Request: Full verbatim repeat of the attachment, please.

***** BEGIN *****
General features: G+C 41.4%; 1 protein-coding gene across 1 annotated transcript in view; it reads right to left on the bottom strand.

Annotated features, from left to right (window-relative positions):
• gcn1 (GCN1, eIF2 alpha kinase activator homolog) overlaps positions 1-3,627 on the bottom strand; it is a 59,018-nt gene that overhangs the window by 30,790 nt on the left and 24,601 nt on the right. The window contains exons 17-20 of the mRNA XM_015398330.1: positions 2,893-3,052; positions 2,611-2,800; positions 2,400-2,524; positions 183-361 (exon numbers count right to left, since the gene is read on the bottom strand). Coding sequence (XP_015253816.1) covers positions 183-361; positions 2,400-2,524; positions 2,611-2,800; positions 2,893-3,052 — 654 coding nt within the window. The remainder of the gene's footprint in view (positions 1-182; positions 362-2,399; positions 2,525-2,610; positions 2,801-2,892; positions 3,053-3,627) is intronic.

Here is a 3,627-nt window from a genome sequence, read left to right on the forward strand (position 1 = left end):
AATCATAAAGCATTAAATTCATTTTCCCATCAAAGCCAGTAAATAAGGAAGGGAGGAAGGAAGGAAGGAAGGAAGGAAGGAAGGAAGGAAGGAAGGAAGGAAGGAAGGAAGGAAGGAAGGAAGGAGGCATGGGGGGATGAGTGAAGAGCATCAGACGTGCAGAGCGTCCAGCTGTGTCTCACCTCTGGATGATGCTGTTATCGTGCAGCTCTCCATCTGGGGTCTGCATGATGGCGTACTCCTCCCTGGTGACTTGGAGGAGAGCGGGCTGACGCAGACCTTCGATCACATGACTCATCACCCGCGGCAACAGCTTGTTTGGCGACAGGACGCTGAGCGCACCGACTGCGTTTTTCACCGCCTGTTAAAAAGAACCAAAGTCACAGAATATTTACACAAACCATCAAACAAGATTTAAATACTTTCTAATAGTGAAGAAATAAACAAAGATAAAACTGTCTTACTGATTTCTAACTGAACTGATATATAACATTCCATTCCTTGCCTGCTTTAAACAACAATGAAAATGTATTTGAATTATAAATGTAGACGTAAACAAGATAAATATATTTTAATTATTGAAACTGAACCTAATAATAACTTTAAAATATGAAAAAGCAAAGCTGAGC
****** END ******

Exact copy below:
General features: G+C 41.4%; 1 protein-coding gene across 1 annotated transcript in view; it reads right to left on the bottom strand.

Annotated features, from left to right (window-relative positions):
• gcn1 (GCN1, eIF2 alpha kinase activator homolog) overlaps positions 1-3,627 on the bottom strand; it is a 59,018-nt gene that overhangs the window by 30,790 nt on the left and 24,601 nt on the right. The window contains exons 17-20 of the mRNA XM_015398330.1: positions 2,893-3,052; positions 2,611-2,800; positions 2,400-2,524; positions 183-361 (exon numbers count right to left, since the gene is read on the bottom strand). Coding sequence (XP_015253816.1) covers positions 183-361; positions 2,400-2,524; positions 2,611-2,800; positions 2,893-3,052 — 654 coding nt within the window. The remainder of the gene's footprint in view (positions 1-182; positions 362-2,399; positions 2,525-2,610; positions 2,801-2,892; positions 3,053-3,627) is intronic.

Here is a 3,627-nt window from a genome sequence, read left to right on the forward strand (position 1 = left end):
AATCATAAAGCATTAAATTCATTTTCCCATCAAAGCCAGTAAATAAGGAAGGGAGGAAGGAAGGAAGGAAGGAAGGAAGGAAGGAAGGAAGGAAGGAAGGAAGGAAGGAAGGAAGGAAGGAAGGAGGCATGGGGGGATGAGTGAAGAGCATCAGACGTGCAGAGCGTCCAGCTGTGTCTCACCTCTGGATGATGCTGTTATCGTGCAGCTCTCCATCTGGGGTCTGCATGATGGCGTACTCCTCCCTGGTGACTTGGAGGAGAGCGGGCTGACGCAGACCTTCGATCACATGACTCATCACCCGCGGCAACAGCTTGTTTGGCGACAGGACGCTGAGCGCACCGACTGCGTTTTTCACCGCCTGTTAAAAAGAACCAAAGTCACAGAATATTTACACAAACCATCAAACAAGATTTAAATACTTTCTAATAGTGAAGAAATAAACAAAGATAAAACTGTCTTACTGATTTCTAACTGAACTGATATATAACATTCCATTCCTTGCCTGCTTTAAACAACAATGAAAATGTATTTGAATTATAAATGTAGACGTAAACAAGATAAATATATTTTAATTATTGAAACTGAACCTAATAATAACTTTAAAATATGAAAAAGCAAAGCTGAGC